Please use this identifier to cite or link to this item: http://hdl.handle.net/1893/19511
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dc.contributor.authorTerenius, Olle-
dc.contributor.authorLindh, Jenny-
dc.contributor.authorEriksson-Gonzales, Karolina-
dc.contributor.authorBussiere, Luc-
dc.contributor.authorLaugen, Ane-
dc.contributor.authorBergquist, Helen-
dc.contributor.authorTitanji, Kehmia-
dc.contributor.authorFaye, Ingrid-
dc.date.accessioned2017-12-07T01:19:40Z-
dc.date.issued2012-06-
dc.identifier.urihttp://hdl.handle.net/1893/19511-
dc.description.abstractIn vector mosquitoes, the presence of midgut bacteria may affect the ability to transmit pathogens. We have used a laboratory colony of Aedes aegypti as a model for bacterial interspecies competition and show that after a blood meal, the number of species (culturable on Luria-Bertani agar) that coexist in the midgut is low and that about 40% of the females do not harbor any cultivable bacteria. We isolated species belonging to the genera Bacillus,Elizabethkingia,Enterococcus,Klebsiella,Pantoea,Serratia, and Sphingomonas, and we also determined their growth rates, antibiotic resistance, and ex vivo inhibition of each other. To investigate the possible existence of coadaptation between midgut bacteria and their host, we fed Ae. aegypti cohorts with gut bacteria from human, a frog, and two mosquito species and followed the bacterial population growth over time. The dynamics of the different species suggests coadaptation between host and bacteria, and interestingly, we found that Pantoea stewartii isolated from Ae. aegypti survive better in Ae. aegypti as compared to P. stewartii isolated from the malaria mosquito Anopheles gambiae.en_UK
dc.language.isoen-
dc.publisherWiley-Blackwell for Federation of European Microbiological Societies-
dc.relationTerenius O, Lindh J, Eriksson-Gonzales K, Bussiere L, Laugen A, Bergquist H, Titanji K & Faye I (2012) Midgut bacterial dynamics in Aedes aegypti. FEMS Microbiology Ecology, 80 (3), pp. 556-565.-
dc.rightsThe publisher does not allow this work to be made publicly available in this Repository. Please use the Request a Copy feature at the foot of the Repository record to request a copy directly from the author. You can only request a copy if you wish to use this work for your own research or private study.-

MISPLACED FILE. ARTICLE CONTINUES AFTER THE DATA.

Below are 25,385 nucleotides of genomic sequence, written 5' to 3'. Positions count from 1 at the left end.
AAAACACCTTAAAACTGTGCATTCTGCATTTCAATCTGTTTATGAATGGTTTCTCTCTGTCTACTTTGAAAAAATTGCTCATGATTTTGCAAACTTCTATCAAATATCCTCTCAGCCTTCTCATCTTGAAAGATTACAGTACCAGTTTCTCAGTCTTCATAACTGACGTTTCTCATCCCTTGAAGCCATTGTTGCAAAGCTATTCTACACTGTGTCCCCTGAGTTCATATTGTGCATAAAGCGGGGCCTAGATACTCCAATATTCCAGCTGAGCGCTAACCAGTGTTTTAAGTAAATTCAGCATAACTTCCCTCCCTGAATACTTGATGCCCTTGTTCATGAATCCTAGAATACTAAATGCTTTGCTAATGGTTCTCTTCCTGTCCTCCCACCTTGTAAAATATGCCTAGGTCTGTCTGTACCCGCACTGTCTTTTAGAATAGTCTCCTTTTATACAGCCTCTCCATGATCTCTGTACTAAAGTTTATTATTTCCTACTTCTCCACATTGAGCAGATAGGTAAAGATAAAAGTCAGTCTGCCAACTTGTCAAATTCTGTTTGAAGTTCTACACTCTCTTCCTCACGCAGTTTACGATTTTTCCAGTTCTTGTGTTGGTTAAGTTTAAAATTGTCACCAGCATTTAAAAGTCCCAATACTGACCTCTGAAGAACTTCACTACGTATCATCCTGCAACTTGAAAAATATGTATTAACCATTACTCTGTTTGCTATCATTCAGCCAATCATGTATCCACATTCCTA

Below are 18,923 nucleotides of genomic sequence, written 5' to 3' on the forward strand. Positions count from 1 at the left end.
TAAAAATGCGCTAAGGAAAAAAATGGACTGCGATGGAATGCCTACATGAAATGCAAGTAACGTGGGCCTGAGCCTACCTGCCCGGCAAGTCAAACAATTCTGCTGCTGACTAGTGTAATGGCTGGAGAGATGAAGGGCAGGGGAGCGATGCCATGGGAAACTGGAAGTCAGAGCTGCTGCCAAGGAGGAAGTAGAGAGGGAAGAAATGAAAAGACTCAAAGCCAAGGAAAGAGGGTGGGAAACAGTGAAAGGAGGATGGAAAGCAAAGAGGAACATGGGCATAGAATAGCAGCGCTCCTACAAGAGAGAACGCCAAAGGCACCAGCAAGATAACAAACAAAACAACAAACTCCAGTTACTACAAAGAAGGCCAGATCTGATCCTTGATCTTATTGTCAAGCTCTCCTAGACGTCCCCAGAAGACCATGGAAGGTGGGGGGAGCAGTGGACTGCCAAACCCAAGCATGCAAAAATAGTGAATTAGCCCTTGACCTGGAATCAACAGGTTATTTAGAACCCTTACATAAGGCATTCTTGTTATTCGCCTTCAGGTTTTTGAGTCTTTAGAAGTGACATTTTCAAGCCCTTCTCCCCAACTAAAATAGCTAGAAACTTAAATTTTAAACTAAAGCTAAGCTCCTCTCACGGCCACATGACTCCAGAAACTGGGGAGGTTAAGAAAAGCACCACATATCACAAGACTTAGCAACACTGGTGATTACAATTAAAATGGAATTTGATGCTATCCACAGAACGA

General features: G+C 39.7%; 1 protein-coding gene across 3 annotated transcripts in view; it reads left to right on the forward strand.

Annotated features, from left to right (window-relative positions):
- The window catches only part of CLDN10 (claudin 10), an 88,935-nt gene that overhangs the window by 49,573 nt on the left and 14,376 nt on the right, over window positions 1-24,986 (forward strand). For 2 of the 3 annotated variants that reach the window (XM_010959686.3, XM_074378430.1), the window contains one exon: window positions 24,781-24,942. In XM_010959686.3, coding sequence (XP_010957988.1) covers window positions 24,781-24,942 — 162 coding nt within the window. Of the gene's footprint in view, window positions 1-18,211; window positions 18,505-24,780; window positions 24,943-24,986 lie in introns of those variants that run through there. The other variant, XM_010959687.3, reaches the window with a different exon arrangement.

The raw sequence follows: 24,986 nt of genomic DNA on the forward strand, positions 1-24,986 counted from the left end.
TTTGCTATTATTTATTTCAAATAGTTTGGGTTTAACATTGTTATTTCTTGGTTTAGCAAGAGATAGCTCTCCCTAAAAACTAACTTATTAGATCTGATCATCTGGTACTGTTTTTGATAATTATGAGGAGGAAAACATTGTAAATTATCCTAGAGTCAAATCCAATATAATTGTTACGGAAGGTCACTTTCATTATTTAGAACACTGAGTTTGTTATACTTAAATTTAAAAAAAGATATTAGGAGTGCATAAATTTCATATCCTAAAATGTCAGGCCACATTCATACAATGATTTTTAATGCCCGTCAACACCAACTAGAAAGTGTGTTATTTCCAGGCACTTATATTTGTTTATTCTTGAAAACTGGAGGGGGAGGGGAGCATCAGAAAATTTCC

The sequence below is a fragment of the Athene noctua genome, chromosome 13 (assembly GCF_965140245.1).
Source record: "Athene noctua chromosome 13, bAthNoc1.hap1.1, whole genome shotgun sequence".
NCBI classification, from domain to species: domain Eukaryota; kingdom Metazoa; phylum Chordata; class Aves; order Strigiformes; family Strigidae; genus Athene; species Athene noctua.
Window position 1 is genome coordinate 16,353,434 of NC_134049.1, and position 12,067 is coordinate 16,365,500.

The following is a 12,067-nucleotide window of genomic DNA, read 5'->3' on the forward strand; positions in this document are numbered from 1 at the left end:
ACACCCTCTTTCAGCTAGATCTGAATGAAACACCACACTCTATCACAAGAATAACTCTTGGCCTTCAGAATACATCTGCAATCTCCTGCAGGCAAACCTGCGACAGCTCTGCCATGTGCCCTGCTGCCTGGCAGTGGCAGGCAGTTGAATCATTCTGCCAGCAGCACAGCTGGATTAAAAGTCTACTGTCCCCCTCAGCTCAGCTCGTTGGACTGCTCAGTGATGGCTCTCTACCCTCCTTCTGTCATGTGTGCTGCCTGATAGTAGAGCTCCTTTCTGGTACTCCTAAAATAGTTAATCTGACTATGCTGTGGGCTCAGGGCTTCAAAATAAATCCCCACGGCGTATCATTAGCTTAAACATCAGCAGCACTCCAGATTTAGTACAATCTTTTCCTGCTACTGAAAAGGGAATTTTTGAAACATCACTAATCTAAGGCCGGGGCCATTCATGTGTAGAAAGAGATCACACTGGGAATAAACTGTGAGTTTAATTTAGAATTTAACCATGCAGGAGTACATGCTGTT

dc.subjectco-adaptationen_UK
dc.subjectmidgut bacteriaen_UK
dc.subject16S rRNA geneen_UK
dc.titleMidgut bacterial dynamics in Aedes aegyptien_UK
dc.typeJournal Articleen_UK
dc.rights.embargodate2999-12-31T00:00:00Z-
dc.rights.embargoreasonThe publisher does not allow this work to be made publicly available in this Repository therefore there is an embargo on the full text of the work.-
dc.identifier.doihttp://dx.doi.org/10.1111/j.1574-6941.2012.01317.x-
dc.citation.jtitleFEMS Microbiology Ecology-
dc.citation.issn0168-6496-
dc.citation.volume80-
dc.citation.issue3-
dc.citation.spage556-
dc.citation.epage565-
dc.citation.publicationstatusPublished-
dc.citation.peerreviewedRefereed-
dc.type.statusPublisher version (final published refereed version)-
dc.author.emailluc.bussiere@stir.ac.uk-
dc.contributor.affiliationSwedish University of Agricultural Sciences-
dc.contributor.affiliationStockholm University-
dc.contributor.affiliationStockholm University-
dc.contributor.affiliationBiological and Environmental Sciences-
dc.contributor.affiliationBiological and Environmental Sciences-
dc.contributor.affiliationStockholm University-
dc.contributor.affiliationStockholm University-
dc.contributor.affiliationStockholm University-
dc.rights.embargoterms2999-12-31-
dc.rights.embargoliftdate2999-12-31-
dc.identifier.isi000303761900004-
Appears in Collections:Biological and Environmental Sciences Journal Articles

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